I'm trying to find a solution in C# to extending a list in O(1).

List's AddRange() method is of course an O(n) operation. This should have been something that LinkedList supports, but LinkedList doesn't have a method like AddRangeLast(), and trying to combine LinkedLists like this:

LinkedList<int> l1 = new LinkedList<int>(new[] { 1, 2, 3 });
LinkedList<int> l2 = new LinkedList<int>(new[] { 11, 12, 13 });

Throws this exception:

System.InvalidOperationException: 'The LinkedList node already belongs to a LinkedList.'

Does anyone know of a way to add a list to a list in O(1) without implementing LinkedList and LinkedListNode myself?

  • Essentially you're trying to end up with a single list by mutating both lists to follow on from each other, correct? Commented Jan 8, 2020 at 8:33
  • Yes. Really I want to mutate just one list so that it's last node points to the second list's first node and its count will be increased by the other list's count. Commented Jan 8, 2020 at 8:35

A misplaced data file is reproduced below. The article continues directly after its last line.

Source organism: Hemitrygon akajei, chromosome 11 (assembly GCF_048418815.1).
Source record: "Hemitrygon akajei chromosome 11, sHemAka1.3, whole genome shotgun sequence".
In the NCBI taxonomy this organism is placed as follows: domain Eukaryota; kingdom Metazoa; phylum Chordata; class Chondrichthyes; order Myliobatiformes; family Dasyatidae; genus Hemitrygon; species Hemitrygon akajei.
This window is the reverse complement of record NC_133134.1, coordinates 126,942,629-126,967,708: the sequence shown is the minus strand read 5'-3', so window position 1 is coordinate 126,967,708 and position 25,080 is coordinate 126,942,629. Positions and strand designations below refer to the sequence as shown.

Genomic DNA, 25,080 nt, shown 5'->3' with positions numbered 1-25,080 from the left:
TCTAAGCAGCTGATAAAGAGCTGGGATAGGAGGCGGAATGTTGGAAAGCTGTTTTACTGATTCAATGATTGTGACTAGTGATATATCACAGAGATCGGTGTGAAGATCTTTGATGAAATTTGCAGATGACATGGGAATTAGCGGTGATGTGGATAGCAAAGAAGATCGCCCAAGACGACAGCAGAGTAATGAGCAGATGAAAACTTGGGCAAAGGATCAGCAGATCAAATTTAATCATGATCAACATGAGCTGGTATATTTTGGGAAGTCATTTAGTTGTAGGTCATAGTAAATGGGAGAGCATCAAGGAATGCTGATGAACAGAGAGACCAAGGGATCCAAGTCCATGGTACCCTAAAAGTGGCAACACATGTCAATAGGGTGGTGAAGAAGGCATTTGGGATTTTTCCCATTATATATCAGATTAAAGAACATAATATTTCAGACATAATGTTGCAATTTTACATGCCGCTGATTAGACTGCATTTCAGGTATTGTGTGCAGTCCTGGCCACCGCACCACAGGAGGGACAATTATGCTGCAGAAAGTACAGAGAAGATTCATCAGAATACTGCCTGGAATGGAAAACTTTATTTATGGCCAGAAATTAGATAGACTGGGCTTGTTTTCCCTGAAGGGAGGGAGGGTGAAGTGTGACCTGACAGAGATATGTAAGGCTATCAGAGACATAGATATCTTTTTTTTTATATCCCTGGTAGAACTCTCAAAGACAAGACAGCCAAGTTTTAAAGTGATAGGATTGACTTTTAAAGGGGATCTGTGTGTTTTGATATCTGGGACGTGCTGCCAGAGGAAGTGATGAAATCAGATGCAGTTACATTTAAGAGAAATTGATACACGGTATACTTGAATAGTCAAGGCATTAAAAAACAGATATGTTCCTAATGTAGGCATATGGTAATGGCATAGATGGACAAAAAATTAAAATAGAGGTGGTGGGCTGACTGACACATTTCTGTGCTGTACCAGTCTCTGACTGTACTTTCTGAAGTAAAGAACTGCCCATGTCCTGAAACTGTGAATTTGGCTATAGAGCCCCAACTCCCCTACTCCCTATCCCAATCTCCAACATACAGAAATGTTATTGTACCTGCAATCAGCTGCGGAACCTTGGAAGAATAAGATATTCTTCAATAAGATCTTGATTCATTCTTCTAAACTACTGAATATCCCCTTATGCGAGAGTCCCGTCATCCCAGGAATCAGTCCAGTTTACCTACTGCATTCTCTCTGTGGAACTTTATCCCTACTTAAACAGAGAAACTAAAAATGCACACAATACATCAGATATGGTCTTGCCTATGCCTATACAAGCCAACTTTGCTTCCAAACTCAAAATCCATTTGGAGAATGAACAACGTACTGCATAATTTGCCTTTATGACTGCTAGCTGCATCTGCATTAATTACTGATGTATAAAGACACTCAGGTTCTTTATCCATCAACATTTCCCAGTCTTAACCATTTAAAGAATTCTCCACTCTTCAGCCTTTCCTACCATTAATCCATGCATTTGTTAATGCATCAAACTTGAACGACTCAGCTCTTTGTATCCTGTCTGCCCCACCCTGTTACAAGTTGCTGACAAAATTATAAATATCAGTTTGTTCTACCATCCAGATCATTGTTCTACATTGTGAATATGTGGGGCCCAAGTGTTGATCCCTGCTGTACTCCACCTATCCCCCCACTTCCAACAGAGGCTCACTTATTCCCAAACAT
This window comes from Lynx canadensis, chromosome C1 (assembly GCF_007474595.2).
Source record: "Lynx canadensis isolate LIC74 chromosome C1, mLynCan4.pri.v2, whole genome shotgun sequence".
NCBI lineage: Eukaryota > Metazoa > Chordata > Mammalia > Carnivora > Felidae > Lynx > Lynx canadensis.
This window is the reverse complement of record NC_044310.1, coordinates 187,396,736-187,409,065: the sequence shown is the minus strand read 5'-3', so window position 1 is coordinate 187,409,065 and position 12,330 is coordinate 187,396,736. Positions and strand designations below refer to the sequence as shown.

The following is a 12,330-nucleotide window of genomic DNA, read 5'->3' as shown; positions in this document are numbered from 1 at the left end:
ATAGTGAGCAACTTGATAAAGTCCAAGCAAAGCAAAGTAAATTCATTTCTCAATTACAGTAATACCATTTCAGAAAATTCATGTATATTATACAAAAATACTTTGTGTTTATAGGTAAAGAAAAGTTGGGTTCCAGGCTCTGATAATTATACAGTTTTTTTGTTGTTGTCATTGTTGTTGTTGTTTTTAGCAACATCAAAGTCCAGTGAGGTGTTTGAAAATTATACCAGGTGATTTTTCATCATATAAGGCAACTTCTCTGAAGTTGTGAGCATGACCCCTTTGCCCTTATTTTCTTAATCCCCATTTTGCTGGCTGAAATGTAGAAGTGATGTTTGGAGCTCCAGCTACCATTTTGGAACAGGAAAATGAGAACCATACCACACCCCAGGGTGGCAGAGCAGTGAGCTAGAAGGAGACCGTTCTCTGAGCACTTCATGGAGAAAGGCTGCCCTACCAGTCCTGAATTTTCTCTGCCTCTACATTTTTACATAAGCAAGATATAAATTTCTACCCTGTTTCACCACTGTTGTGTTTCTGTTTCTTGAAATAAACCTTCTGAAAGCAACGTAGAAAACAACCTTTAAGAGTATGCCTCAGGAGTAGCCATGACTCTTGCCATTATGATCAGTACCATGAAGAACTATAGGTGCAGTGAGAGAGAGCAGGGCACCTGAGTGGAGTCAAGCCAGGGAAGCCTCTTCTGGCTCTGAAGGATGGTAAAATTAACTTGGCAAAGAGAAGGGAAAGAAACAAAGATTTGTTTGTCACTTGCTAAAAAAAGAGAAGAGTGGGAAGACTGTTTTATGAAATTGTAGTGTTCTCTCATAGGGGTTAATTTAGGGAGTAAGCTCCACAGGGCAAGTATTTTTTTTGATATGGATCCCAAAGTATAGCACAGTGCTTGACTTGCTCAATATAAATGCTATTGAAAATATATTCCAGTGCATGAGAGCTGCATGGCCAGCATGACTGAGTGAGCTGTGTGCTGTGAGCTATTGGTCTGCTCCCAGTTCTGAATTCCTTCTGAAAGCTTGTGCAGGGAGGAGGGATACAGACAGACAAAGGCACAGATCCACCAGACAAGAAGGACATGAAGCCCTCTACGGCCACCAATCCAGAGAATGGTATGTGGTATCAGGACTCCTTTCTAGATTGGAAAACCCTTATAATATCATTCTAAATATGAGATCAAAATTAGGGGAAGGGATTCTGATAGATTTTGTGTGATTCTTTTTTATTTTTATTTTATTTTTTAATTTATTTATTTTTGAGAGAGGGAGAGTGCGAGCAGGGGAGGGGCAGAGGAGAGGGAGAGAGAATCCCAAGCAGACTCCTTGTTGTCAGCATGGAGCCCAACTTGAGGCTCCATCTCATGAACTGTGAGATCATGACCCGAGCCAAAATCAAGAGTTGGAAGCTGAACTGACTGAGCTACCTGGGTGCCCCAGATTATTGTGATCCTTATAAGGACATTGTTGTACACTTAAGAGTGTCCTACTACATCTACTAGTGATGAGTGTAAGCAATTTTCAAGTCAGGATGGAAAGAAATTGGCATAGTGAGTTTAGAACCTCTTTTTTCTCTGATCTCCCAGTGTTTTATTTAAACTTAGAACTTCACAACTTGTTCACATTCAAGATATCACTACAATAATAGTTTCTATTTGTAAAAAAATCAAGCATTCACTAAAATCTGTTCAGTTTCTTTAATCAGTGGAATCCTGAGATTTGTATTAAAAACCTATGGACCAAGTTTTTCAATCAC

• 2
    This is not a supported operation because to implement it in O(1) would mean changing BOTH lists. See here for more details. Commented Jan 8, 2020 at 9:00
  • 1
    Could you create a wrapper class around the two LinkedLists, and simply return an IEnumerable that loops over both lists? i.e. Do you need to expose the LinkedList implementation or are you OK with just having something to loop over both lists?
    – Dan Rayson
    Commented Jan 8, 2020 at 11:53
  • 1
    Impossible because of LinkedListNode<T>.List Property which is backed by internal field (for O(1) access) and needs to be changed in all the nodes you want to append/move.
    – firda
    Commented Jan 8, 2020 at 13:14

1 Answer 1


No, this is not possible with System.Collections.Generic.LinkedList. From the docs:

The LinkedList class does not support chaining, splitting, cycles, or other features that can leave the list in an inconsistent state.

There's a more in-depth answer to a near-identical question at How does one add a LinkedList to a LinkedList in C#?.

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